Trans Athletes Could ‘Compete Against Each Other’: Aussie Swimming Icon Dawn Fraser

By Nina Nguyen
Nina Nguyen
Nina Nguyen
Nina Nguyen is a reporter based in Sydney. She covers Australian news with a focus on social, cultural, and identity issues. She is fluent in Vietnamese. Contact her at
April 21, 2022 Updated: April 21, 2022

Swimming legend Dawn Fraser has dived into the transgender sporting debate, becoming Australia’s third high-profile female swimmer to speak up on what has turned into a controversial issue amid the 2022 federal election campaign.

Her comment comes after Australia’s most decorated Olympian Emma McKeon and Olympic gold medallist Emily Seebohm this week aired their concerns about the “unfair” advantages of transgender athletes if they are allowed to compete with female athletes.

Fraser, who is a four-time Olympic gold medalist, told the Daily Telegraph on Thursday: “I don’t think it’s fair to have transgender men competing against women.”

“Why don’t transgender people compete against each other,” she asked. “That would solve all the problems?”

On the same day, McKeon, a four-time world record holder and winner of 11 Olympic medals revealed she “personally wouldn’t want to be racing against someone who is biologically a male.”

“It’s not a new thing, but it’s new in the fact that sports will, [and] swimming, have to deal with it. Individual sports are going to have to work out how to handle it.”

But transgender footballer Hannah Mouncey, who was barred from playing AFLW for not meeting the requirements for trans athletes, argued that McKeon “is just dealing with the incorrect information she has been given.”

“I used to be able to bench press 150 kilograms but that went down to 50 kilograms within 12 months, that’s the effect of the loss of testosterone,” Mouncey added.

However, former Deputy Prime Minister Michael McCormack on Thursday said he believed the debate should be about “fairness” and “biology.”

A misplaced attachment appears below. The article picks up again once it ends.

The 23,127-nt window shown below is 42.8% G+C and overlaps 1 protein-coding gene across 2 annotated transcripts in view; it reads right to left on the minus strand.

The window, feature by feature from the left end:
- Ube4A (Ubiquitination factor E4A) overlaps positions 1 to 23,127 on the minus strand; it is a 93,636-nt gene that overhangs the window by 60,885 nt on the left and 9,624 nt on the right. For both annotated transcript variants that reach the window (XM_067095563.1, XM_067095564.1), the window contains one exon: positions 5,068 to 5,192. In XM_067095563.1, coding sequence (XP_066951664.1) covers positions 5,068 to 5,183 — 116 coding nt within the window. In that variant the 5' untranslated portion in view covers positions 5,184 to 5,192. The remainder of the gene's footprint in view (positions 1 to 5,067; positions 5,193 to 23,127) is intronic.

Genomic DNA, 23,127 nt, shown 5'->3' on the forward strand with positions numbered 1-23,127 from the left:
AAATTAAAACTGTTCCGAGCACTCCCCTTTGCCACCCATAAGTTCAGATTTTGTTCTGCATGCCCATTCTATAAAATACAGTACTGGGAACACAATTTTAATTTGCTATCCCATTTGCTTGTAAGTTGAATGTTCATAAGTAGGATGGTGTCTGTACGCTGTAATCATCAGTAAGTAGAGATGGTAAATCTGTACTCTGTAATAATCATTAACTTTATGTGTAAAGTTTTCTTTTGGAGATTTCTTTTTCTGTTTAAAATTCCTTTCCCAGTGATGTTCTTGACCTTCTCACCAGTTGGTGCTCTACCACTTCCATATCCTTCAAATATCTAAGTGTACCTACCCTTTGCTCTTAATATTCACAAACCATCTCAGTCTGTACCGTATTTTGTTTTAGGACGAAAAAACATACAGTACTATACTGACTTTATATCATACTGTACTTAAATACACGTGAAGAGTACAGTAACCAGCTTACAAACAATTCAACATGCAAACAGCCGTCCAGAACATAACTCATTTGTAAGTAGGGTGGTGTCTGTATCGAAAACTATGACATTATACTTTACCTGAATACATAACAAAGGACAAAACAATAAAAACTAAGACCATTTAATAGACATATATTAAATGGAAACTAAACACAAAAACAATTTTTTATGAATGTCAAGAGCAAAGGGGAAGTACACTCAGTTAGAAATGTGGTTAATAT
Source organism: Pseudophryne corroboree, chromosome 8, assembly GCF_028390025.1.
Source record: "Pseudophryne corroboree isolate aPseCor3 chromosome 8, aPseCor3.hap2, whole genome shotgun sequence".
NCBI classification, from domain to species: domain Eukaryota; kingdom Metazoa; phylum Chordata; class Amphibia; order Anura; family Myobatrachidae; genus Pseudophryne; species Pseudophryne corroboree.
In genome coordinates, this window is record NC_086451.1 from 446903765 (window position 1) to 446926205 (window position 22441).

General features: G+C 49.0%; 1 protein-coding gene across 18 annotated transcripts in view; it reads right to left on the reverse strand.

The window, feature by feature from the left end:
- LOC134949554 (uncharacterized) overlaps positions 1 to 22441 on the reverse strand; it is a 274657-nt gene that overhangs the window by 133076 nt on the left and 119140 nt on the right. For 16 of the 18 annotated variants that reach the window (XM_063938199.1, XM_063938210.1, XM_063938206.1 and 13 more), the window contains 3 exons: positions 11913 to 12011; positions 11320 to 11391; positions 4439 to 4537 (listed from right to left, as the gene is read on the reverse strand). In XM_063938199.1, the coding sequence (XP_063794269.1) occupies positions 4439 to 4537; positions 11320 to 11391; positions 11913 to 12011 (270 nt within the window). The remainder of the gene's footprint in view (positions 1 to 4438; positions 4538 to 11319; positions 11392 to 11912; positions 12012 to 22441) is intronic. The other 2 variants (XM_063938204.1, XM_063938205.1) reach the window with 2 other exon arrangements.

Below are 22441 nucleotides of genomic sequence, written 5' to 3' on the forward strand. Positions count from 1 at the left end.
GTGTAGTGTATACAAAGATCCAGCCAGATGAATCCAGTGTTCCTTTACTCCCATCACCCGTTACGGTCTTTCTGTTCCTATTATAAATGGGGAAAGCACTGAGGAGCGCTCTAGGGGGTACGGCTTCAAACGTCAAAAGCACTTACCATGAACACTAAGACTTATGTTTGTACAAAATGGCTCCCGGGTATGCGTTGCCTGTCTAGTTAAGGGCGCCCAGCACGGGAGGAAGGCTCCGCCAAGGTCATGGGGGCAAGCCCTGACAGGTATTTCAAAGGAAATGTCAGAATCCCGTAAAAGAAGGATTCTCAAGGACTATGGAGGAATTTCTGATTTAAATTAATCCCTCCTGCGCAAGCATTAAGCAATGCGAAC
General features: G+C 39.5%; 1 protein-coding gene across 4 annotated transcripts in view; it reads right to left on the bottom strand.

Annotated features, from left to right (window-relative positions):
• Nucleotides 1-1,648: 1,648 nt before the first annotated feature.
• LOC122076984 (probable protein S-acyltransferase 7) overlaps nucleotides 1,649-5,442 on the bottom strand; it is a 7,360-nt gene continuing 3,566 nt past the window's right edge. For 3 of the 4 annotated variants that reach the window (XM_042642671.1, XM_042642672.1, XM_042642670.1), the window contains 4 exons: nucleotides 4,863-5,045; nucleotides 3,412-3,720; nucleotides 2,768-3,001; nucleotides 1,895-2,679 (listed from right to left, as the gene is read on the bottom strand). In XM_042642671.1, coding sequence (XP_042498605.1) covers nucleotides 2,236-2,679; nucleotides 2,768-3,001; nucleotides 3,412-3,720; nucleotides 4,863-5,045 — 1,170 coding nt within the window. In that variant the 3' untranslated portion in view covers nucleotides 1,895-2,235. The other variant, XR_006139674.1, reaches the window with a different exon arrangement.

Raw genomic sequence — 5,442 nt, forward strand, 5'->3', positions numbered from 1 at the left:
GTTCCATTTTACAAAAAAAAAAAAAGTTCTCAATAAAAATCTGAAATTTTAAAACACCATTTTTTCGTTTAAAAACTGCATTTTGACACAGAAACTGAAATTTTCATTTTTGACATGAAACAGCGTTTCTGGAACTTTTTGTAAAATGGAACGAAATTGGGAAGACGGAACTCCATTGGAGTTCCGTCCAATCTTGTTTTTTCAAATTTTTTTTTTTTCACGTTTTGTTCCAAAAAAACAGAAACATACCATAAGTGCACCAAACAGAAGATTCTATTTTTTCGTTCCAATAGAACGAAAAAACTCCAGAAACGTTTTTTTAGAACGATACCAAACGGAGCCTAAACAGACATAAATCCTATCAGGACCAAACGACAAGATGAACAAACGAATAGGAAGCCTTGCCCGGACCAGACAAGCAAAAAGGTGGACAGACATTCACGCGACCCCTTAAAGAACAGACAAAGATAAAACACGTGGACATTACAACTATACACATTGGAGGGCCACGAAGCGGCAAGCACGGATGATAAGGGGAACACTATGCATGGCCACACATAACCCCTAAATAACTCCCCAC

“For those people putting poisoned pen to paper, [what] if your slightly-built late-teenage daughter is lining up playing sport against some ex-butch bloke who is getting an advantage because they now identify as a woman?” he said.

“If you went out into the homes and sports venues right around Australia there would be many more people in Katherine Deves and Emma McKeon’s corner than the other side.”

Meanwhile, Australian Sports Commission CEO Kieran Perkins, who is also a dual Olympic swimming gold medallist, revealed the trans debate was “not the highest priority” on his organisation’s agenda. Instead, he noted that women’s safety and participation in sport, as well as their involvement in professional coaching and administration, are the issues the team is focusing on.

The current guidelines for trans athletes “allow for inclusion and fairness to be appropriately managed by sports,” he added.

In February, Australian Prime Minister Scott Morrison backed the “Save Women’s Sport Bill” by Tasmanian Senator Claire Chandler, which would give women and girls the right to play single-sex sports by making it legal to ask a male competitor not to play in the female category.

Chandler, a women’s sports advocacy, said it is “unacceptable” that the current Commonwealth laws threaten sports clubs and associations with legal action if they exclude males from women’s sports.

“I support it, I think it is a terrific bill and I’ve given her great encouragement,” Morrison told reporters. “Claire is a champion for women’s sports and I think she has been right to raise these issues in the way that she has.”

Nina Nguyen
Nina Nguyen is a reporter based in Sydney. She covers Australian news with a focus on social, cultural, and identity issues. She is fluent in Vietnamese. Contact her at